o It will, however, not detect gamma radiation
X-ray sky surveys have also been conducted by previous missions, but they were not able to map the entire sky
While Germany’s ROSAT mission in the 1990s was sensitive only to ‗soft‘ X-rays, with energies of about 2 keV, existing missions, such as NASA‘s Chandra X-ray Observatory and NuSTAR, can see high-energy radiation and resolve tiny details of cosmic structures. But, they see only small parts of the sky
SRG was ﬁrst proposed in 1987, but due to numerous developments like collapse of Soviet Union, end of NASA‘s space-shuttle programme, delayed it.
One of the novel ways being experimented to control dengue and chikungunya is to release mosquitoes infected with a bacteria, Wolbachia, which prevents replication of disease-causing virus in the guts of mosquitoes
o Now, Indian scientists have found that a strain of wolbachia naturally occurs in mosquito species, Ae. Aegypti, in South India
Wolbachia is shown to hinder the replication and dissemination of pathogens in mosquito besides, inducing reproductive abnormalities
o Therefore, researchers have been artiﬁcially infecting mosquitoes with wolbachia and exploring if such mosquitoes may be released to for controlling dengue
Though, the prevalence of wolbachia in Culex mosquito was detected in 1924, the wolbachia infection of Anopheles mosquitoes was detected only in 2014
Certain strains of wolbachia have proven efﬁcient to interfere with mosquitoes‘ biology thereby reducing virus transmission
o It is also safe to humans
Scientists have been trying to trans infect this bacterium into mosquito eggs artiﬁcially and release them. Mostly, the bacteria get expelled from the mosquitoes in subsequent generations, unless the infection happens in a natural way. So ﬁnding the natural occurrence of wolbachia strains in these mosquitoes is important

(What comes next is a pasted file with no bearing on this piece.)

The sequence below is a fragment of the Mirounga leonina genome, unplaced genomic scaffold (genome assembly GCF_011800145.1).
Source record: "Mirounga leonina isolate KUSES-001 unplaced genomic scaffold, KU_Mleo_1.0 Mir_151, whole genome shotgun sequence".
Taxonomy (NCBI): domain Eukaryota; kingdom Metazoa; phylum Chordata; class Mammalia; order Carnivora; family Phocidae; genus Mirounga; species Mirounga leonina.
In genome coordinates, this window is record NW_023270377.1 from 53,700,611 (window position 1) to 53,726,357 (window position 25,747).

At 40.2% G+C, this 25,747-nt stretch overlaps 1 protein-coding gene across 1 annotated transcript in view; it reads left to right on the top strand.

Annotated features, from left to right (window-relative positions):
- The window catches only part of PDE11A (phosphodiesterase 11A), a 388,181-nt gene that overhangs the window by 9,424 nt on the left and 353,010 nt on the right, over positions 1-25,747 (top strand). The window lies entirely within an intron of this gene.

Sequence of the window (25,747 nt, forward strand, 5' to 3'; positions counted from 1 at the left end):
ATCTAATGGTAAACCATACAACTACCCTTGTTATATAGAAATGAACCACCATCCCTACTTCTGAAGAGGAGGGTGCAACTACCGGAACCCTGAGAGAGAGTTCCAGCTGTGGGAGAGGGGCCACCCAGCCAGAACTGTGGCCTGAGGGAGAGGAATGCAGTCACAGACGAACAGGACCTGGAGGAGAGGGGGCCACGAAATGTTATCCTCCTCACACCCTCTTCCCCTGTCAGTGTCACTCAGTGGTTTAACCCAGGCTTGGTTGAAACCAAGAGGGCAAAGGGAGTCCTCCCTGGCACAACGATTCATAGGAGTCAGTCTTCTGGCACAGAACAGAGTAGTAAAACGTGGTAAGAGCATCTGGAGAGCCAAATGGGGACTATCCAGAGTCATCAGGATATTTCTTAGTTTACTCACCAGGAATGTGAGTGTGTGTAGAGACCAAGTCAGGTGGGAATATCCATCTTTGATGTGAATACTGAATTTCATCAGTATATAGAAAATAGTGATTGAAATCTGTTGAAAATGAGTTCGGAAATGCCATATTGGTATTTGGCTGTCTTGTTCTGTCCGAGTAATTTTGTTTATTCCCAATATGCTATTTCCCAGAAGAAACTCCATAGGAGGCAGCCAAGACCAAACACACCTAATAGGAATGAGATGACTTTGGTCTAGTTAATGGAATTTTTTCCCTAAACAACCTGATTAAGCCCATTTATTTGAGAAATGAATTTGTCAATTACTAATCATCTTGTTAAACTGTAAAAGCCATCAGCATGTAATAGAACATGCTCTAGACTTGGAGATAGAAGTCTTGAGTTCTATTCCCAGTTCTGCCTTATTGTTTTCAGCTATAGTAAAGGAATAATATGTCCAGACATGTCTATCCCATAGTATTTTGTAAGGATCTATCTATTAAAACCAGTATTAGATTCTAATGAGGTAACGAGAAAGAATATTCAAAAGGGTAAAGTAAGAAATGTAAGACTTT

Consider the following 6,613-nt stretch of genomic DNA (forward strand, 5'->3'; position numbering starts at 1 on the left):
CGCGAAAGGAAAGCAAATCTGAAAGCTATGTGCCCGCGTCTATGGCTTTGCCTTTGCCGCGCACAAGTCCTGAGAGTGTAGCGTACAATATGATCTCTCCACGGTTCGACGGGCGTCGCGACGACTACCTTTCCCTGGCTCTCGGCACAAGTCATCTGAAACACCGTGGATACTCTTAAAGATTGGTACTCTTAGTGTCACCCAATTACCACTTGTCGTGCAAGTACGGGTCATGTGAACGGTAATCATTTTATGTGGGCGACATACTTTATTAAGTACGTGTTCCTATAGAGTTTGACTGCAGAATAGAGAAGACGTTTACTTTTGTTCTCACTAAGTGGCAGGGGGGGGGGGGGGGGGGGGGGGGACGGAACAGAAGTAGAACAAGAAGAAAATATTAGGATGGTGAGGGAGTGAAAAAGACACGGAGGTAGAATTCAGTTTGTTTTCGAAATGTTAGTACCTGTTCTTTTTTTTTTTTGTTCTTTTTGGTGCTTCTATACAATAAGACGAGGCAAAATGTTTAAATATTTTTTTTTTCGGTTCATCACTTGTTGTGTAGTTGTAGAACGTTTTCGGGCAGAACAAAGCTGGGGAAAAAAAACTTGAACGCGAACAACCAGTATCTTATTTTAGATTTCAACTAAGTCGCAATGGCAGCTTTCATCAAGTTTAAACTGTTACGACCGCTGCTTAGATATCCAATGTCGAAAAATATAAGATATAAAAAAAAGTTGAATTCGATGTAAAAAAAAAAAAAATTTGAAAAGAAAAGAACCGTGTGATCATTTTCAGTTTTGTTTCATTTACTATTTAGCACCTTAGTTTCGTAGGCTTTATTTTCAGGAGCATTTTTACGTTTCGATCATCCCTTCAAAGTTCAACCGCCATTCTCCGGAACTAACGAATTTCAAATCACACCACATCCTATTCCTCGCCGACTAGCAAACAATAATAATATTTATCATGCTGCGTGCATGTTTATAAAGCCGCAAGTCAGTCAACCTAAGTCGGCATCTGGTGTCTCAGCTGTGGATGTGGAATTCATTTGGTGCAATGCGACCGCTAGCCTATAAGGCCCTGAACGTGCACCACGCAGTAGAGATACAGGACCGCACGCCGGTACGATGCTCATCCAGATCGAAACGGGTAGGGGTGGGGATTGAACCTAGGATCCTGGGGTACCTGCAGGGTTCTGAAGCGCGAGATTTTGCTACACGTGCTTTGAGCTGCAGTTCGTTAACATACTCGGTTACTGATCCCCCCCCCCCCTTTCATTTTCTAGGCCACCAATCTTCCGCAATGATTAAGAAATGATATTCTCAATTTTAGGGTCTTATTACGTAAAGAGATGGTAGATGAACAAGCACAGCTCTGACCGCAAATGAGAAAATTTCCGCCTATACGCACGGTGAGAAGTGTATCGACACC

Wolbachiaint errupts viral replication in mosquitoes. This results in low viral concentration within mosquitoes, making them incapable of transmitting the disease
Sensors to Sniff out Explosives
A group of Indian scientists has now developed a new polymer-based ﬂuorescent optical sensor, which is a highly sensitive, selective and economically viable explosive detector.
The polymer material was synthesised using the Reversible Addition-Fragmentation ChainTransfer (RAFT) copolymerisation technique. The material — alanyl-based ﬂuorescent dansyl tagged copolymer (DCP) — exhibits yellow-green ﬂuorescence under ultra violet light and works on ‗quenching‘ of the emission.
o Quenching is a property wherein the usually electron-rich ﬂuorescent material transfers electrons — by photo-induced-electron-transfer — to an electron acceptor like the
nitroaromatics. When exposed to explosives, the copolymer loses its ﬂuorescent light intensity, indicating the presence of nitroaromatics
Nitroaromatics are industrial-class chemicals used widely in making dyes, pesticides and polymers
o They also form the primary compounds of explosives like Trinitrotoluene (TNT), which are hazardous chemicals, hard to detect, and pose civilian as well as military safety
It exhibits high sensitivity and selectivity towards nitroaromatic explosives like DNT, TNT and TNP in solution,even at extremely low concentrations. It is also effective in detecting the saturated vapours of these explosives
Conventional methods used to detect explosives involve employing sniffer dogs or sophisticated instruments, which are neither economical nor readily translated for ﬁeld use